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Arizala v. CA, GR 43633-34, 14 September 1990
The Industrial Peace Act prohibited supervisors to become, or continue to become, members of labor organizations composed of rank-and-file employees and prescribed criminal sanctions for breach of prohibition. It was under the regime of the said Act that the Government Service Insurance System (GSIS) became bound by a collective bargaining agreement executed between GSIS and the GSIS Employees Association. The agreement contained a maintenance-of-membership clause which states that all employees, who at the time of the execution of said agreement, were members of the union or became members thereafter, were obliged to maintain their union membership in good standing for the duration of the agreement as a condition for their continued employment in the GSIS. Pablo Arizala, Sergio Maribao, Leonardo Joven, and Felino Bulandus were occupying supervisory positions at that time. Demands were made on all four of them in view of their supervisory position but they refused to resign from the GSIS Employees Association. Two criminal cases for violation of the Industrial Peace Act were lodged against them. Both criminal cases resulted in the conviction of the accused in separate decisions. They moved for reconsideration. They argued when the so called “1973 Constitution” took effect, their cases were still pending and that since the provision of that constitution and of the Labor Code subsequently promulgated repealing the Industrial Peace Act, they ceased to fall within the coverage of the Industrial Peace Act and should no longer thus continue to be prosecuted and exposed to punishment for a violation thereof.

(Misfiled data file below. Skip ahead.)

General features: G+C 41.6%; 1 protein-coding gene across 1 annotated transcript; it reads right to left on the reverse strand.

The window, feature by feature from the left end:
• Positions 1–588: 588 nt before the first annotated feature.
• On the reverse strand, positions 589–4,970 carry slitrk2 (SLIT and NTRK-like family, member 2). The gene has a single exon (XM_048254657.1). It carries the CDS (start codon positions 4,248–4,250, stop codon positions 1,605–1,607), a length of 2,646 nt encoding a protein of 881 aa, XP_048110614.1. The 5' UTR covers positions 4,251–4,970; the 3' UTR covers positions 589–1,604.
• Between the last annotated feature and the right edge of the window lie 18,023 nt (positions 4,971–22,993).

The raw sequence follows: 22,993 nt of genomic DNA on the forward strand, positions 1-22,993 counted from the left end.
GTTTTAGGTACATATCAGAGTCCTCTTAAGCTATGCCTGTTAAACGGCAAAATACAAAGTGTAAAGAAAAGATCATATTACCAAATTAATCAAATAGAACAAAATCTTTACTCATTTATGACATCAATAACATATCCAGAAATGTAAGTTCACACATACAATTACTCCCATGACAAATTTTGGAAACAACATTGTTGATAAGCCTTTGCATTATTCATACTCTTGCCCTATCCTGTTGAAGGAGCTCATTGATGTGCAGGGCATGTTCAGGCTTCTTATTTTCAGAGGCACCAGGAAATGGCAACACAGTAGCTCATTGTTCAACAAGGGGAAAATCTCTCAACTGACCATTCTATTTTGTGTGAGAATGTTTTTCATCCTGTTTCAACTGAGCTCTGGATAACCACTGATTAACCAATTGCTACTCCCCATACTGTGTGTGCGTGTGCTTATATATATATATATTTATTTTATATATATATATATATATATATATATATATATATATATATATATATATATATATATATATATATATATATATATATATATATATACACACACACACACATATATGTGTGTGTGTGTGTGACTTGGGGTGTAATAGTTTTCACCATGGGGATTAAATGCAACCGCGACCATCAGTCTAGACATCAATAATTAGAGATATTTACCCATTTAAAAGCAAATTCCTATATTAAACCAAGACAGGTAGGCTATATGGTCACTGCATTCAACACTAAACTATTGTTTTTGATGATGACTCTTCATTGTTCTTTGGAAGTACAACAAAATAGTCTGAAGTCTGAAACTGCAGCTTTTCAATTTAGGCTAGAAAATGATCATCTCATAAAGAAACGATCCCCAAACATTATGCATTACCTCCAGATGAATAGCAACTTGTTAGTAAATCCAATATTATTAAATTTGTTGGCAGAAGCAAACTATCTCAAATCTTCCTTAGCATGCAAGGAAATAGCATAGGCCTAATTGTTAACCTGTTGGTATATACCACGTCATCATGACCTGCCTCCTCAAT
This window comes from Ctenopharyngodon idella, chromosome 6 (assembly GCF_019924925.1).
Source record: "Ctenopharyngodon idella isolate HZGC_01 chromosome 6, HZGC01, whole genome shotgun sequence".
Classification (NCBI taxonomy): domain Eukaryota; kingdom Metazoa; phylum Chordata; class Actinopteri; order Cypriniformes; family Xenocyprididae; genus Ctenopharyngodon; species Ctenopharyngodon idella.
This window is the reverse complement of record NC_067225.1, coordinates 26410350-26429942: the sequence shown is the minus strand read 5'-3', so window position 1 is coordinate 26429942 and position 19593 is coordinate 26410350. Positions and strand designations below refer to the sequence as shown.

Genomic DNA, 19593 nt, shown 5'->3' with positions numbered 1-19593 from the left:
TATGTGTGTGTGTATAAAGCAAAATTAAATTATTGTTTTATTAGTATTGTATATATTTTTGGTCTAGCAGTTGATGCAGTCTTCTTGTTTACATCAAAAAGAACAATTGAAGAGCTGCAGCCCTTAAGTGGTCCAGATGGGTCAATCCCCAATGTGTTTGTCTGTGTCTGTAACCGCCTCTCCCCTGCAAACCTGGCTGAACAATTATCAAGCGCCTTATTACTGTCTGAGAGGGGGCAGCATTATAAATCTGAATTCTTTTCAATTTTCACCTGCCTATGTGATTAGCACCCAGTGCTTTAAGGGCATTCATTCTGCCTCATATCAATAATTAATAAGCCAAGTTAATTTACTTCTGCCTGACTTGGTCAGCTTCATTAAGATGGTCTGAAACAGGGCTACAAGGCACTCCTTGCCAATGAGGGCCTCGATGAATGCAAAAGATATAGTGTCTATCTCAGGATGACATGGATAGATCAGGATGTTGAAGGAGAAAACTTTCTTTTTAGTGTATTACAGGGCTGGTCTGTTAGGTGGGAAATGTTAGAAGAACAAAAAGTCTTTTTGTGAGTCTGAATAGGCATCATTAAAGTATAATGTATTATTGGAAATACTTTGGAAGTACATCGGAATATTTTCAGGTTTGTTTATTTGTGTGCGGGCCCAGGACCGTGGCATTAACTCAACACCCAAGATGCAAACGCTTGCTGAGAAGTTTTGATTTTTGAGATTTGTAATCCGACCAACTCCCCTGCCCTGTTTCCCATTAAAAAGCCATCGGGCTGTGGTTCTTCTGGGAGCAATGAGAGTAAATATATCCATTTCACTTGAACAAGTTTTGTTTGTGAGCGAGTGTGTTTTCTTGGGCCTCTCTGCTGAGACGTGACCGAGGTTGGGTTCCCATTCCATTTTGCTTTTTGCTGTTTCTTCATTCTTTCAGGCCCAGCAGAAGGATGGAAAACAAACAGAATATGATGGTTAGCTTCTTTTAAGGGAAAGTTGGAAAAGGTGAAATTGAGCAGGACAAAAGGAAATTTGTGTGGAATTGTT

Whether or not the petitioners’ criminal liability for a violation of the Industrial Peace Act may be deemed to have been obliterated in virtue of subsequent legislation and the provision of the 1973 and 1987 Constitutions.
Yes, the petitioners’ liability for the violation of the Industrial Peace Act have been obliterated. They appear to be correct in their view of the disappearance from the law of the prohibition on supervisors being members of a labor organization composed of rank-and-file employees under their supervision. The Labor Code allowed supervisors who are members of existing labor organizations on the Effectivity of RA 6715 to remain in the rank-and-file unions.